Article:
Sister Deborah, also known as the African Mermaid, is an award-winning pop artist and fashion icon from Ghana who promotes up-cycled clothes and indigenous fabrics, thus, continuously supporting young local creatives.
Currently, the African Mermaid is in Paris for Fashion Week playing an ambassadorial role for upcoming as well as established Ghanaian fashion brands.
Paris Fashion Week is a series of designer presentations held semiannually in Paris, France, with spring/summer and autumn/winter events held each year. Dates are determined by the French Fashion Federation. Paris Fashion Week (PFW) is held at venues throughout the city.
For PFW day one, she was at the presentation of Benjamin Benmoyal, for which she styled herself in pieces from Up Cycled Thrift Ghana paired with palazzo pants designed by Lakopué using fugu fabric.
Upcycling is the act of taking something no longer in use and giving it a second life and new function. In doing so, the finished product often becomes more practical, valuable and beautiful than what it previously was. One of the main benefits of upcycling is to reduce garment waste and pollution, thus, saving precious natural resources.
In Accra, the Kantamanto market is the largest second-hand clothing market in West Africa. Brimming with importers, market stalls and retailers – as well as bales upon bales of second-hand clothes – the market is a hive of activity. The second hand dealers, put their sewing skills, creative talents and business acumen into upcycling and selling to earn a living.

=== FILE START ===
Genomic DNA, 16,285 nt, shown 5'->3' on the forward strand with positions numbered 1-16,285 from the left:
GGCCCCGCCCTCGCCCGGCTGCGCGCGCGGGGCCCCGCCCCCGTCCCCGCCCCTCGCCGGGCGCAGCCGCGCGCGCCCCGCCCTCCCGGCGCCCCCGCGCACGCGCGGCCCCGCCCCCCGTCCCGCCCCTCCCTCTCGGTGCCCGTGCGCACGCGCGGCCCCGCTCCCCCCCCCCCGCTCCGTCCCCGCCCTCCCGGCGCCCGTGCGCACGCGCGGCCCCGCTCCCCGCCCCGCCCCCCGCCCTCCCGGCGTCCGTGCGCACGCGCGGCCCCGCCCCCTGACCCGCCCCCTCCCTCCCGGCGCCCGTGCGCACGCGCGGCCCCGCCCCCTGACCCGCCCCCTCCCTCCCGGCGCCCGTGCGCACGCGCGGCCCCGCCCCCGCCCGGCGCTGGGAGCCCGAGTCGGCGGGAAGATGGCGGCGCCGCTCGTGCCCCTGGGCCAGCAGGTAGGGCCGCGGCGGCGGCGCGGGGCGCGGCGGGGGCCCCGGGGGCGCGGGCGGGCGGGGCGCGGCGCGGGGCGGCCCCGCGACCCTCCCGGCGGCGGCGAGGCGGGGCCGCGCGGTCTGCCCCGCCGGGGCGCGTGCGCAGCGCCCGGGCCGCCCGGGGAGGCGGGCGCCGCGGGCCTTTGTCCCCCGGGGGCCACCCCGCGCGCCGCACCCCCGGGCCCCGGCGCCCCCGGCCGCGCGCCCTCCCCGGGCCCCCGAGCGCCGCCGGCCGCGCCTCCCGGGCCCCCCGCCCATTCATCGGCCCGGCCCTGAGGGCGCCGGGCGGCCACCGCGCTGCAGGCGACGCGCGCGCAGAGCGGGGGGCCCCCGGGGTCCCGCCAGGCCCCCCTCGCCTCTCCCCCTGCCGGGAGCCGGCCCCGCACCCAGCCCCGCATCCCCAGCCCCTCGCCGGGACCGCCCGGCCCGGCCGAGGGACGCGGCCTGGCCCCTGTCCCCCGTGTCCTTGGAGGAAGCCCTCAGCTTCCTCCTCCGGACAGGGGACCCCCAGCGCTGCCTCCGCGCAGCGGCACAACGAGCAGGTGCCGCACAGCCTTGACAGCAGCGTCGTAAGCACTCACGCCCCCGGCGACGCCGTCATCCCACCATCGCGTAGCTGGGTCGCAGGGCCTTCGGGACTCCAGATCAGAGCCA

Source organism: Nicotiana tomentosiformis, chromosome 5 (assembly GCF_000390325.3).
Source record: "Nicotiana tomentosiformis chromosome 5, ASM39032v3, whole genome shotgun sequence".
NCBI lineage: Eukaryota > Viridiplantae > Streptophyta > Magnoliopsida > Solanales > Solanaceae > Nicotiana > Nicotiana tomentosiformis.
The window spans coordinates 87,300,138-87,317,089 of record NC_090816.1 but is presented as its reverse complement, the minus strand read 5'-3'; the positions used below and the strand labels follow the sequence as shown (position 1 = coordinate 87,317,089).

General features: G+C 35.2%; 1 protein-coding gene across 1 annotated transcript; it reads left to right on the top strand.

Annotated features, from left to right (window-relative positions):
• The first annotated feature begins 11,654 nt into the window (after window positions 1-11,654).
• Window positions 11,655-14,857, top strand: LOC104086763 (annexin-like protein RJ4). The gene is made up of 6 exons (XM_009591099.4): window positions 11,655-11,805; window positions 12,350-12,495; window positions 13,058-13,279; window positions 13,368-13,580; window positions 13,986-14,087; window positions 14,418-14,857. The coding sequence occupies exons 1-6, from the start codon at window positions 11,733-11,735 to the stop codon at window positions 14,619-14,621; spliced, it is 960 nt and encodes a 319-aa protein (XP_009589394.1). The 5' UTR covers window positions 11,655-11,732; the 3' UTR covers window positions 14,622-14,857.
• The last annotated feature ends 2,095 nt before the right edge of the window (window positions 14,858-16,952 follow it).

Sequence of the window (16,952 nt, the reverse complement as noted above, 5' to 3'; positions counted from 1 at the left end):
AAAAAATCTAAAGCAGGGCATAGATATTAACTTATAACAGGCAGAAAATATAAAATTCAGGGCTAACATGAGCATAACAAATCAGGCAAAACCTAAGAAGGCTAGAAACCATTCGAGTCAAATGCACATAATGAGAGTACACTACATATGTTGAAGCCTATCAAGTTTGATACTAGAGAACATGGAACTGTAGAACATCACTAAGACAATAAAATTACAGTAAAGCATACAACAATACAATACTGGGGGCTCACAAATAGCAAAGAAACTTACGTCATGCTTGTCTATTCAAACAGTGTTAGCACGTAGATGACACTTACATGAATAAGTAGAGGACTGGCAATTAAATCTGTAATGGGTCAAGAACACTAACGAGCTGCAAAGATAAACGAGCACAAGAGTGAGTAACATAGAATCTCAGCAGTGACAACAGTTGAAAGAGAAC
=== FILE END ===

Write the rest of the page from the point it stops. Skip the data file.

From the many choices of upcycled clothing, she selected a silver stretchy bustier with matching gloves to add glamour to her outfit. Sister Deborah opted for a pair of palazzo pants made from Northern woven fabric known as fugu designed and tailored by Ghanaian designer Lakopué. This was not his first collaboration with Sister Deborah. Lakopué created her mermaid costume for her Libilibi music video which featured Yaa Pono in 2019. He has also collaborated with stars such as Kidi, Gyakie and Sefa.
And for day two and three, she wore variants of tops made from braided synthetic hair and upcycled corsets by Afro Ele, her Ghana-based Beninoise hairstylist.
Her striking presence attracted a lot of attention and media coverage which augurs well for connecting African fashion players to the global market.
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